The risk of commercial agents encountering a phoenix or zombie company among their pool of tenants remains high despite Australia’s notably positive economic indicators credit industry sources warn.
Zombie companies are those that eventually fail as their profits cannot cover costs. In the covid age, zombie companies are most likely enterprises in existence only due to virus-related government support, bound to collapse and default on multi-year leases when subsidies run out. Phoenix companies are different but equally menacing. Illegal phoenix activity involves winding up a company and transferring assets from that entity to a new one with the express intention to avoid payments and liabilities including any owed to creditors and the tax department.
Even though the country’s economic recovery has been far more rapid than expected, Patrick Coghlan, CEO of credit reporting agency CreditorWatch said the impact of JobKeeper finishing at the end of March and the removal of government safety nets that kept businesses trading would only become fully apparent in another six to 12 months.
“We also have to consider that over 40,000 jobs were lost as a result of JobKeeper finishing, and the full effects of that also won’t be felt either for probably another six months,” Mr Coghlan said.
“Administrations are still down compared to March 2020, the first month impacted by the pandemic. We haven’t seen them jump yet but they will.
“We are still living in a synthetic economy.”
Another major reason insolvency numbers are still even nowhere near those seen pre-pandemic is the Australian Taxation Office decision to hold off pursuing companies since covid hit.
However, Paul Nogueira, partner at national firm Worrells Solvency and Forensic Accountants, said the tide had just started to turn.
“Insolvencies are still suppressed there is no doubt,” Mr Nogueira said. “But we have only recently started noticing this month the ATO getting tougher and starting to ramp up collections. The ATO is basically one of the single largest administrators and now that it is gearing up again we will probably start seeing increased numbers of companies wound up in the third or fourth quarter of the year.”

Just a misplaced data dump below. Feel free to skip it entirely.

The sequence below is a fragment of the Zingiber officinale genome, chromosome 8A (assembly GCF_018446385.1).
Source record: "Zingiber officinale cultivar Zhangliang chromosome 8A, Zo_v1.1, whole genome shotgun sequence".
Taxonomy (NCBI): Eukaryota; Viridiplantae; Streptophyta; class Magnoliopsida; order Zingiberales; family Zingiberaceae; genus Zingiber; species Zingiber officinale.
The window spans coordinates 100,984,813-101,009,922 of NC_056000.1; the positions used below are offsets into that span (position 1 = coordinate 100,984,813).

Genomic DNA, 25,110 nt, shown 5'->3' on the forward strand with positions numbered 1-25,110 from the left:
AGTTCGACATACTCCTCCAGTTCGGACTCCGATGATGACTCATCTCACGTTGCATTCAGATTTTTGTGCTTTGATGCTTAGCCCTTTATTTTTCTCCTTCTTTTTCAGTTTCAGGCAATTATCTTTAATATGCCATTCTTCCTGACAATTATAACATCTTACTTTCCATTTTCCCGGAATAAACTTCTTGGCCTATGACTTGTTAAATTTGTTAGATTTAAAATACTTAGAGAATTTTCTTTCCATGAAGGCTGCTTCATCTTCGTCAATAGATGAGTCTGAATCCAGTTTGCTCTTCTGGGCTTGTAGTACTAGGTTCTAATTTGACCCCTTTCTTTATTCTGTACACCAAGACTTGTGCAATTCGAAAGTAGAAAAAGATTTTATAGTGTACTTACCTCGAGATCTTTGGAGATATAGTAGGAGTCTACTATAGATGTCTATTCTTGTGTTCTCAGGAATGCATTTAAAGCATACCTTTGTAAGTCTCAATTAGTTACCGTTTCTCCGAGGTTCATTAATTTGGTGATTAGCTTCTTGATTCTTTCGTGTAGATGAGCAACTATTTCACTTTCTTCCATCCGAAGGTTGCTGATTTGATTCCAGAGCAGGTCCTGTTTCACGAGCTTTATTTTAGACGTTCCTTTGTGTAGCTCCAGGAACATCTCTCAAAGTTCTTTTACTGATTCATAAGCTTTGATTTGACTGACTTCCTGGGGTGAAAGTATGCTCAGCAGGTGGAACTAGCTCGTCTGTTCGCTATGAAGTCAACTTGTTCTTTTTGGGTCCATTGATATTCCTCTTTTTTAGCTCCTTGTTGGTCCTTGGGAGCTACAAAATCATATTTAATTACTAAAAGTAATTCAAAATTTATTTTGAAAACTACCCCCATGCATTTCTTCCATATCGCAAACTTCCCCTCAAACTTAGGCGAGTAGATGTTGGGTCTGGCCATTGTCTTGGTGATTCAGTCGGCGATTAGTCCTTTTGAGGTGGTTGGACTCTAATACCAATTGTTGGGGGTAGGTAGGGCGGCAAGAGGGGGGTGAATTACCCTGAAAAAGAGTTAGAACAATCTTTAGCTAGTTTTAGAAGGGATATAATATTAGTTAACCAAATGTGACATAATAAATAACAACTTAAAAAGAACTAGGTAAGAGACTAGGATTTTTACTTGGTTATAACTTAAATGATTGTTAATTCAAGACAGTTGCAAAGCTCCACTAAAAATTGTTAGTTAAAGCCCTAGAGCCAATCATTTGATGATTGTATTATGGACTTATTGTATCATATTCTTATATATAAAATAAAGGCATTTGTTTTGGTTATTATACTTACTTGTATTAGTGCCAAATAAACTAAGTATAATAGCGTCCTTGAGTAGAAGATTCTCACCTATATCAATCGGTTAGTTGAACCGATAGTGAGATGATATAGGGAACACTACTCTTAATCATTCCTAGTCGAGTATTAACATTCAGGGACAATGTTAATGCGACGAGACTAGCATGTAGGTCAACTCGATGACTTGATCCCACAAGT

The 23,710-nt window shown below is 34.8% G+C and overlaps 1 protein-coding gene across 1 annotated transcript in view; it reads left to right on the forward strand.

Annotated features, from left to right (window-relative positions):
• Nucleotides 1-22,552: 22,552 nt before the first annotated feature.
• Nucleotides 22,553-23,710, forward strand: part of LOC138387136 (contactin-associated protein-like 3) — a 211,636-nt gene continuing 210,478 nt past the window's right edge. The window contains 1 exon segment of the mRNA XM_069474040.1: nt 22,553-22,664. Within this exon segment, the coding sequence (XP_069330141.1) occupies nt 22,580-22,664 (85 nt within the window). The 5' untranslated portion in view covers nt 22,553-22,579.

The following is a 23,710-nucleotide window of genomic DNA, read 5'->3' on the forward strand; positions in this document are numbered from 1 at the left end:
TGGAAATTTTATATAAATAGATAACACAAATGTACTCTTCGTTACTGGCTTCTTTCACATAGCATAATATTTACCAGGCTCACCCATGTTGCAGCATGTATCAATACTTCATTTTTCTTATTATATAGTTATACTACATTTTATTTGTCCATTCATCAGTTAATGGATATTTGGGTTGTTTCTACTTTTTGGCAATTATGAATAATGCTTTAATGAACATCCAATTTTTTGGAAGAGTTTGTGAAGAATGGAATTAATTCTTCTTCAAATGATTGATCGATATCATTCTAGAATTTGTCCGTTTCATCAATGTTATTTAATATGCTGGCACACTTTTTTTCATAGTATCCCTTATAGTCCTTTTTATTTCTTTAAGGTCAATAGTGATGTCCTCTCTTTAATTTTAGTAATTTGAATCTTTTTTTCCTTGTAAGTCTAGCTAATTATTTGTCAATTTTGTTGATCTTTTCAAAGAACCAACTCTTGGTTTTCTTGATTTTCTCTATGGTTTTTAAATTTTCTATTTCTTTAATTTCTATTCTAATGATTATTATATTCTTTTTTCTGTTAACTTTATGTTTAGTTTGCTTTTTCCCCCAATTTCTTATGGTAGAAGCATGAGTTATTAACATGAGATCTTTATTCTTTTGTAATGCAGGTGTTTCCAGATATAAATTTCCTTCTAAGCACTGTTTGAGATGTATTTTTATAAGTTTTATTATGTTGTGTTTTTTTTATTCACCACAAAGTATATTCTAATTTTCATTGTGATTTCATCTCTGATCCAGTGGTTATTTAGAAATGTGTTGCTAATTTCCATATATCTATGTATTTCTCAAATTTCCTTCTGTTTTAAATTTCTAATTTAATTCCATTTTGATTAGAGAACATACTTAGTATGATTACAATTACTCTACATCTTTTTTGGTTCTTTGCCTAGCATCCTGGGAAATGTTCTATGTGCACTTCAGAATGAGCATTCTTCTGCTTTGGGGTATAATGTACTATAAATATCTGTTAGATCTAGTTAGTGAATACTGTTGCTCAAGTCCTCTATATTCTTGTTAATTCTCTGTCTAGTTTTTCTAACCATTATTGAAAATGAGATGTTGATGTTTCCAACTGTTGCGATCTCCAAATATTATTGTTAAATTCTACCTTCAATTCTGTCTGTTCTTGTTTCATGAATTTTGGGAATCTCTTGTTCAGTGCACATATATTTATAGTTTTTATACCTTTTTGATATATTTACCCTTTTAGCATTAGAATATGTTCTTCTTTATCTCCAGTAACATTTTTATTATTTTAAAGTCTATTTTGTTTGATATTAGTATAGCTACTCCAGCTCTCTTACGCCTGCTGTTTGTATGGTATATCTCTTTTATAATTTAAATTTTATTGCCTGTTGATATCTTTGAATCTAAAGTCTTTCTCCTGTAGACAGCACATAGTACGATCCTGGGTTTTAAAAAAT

Commercial real estate agents and landlords should be most vigilant around the financial viability of hospitality and retail tenants, Mr Coghlan said. These industries were among the hardest hit by snap lockdowns and disappearance of lifeblood consumer foot traffic, factors which have led to both small and larger players closing their doors. Mr Nogueira agreed, adding that since January he has also been involved in administrations across the construction, healthcare, and tech industries including a retirement village.
As commercial agents hold a fiduciary responsibility for ensuring tenants possess the financial capacity to honour a lease (and sustain operations beyond government support), leading credit information provider Equifax has made available to the industry highly detailed Commercial Credit Risk reports via the REI website. These reports go beyond a regular ASIC search to provide the clearest insight possible on the financial health of a current or prospective tenant.
The Equifax reports, obtainable on the REI Forms Live facility, provide a trading history containing not only ASIC information but also company credit histories, and details of directors, owners and those who stand to profit. The information is gleaned from Equifax’s capability for tracking how a company is paying others in the market, and therefore helps forecast future success – or not. Profiles and credit scores are included for each director.
Access the forms here: REI Forms Live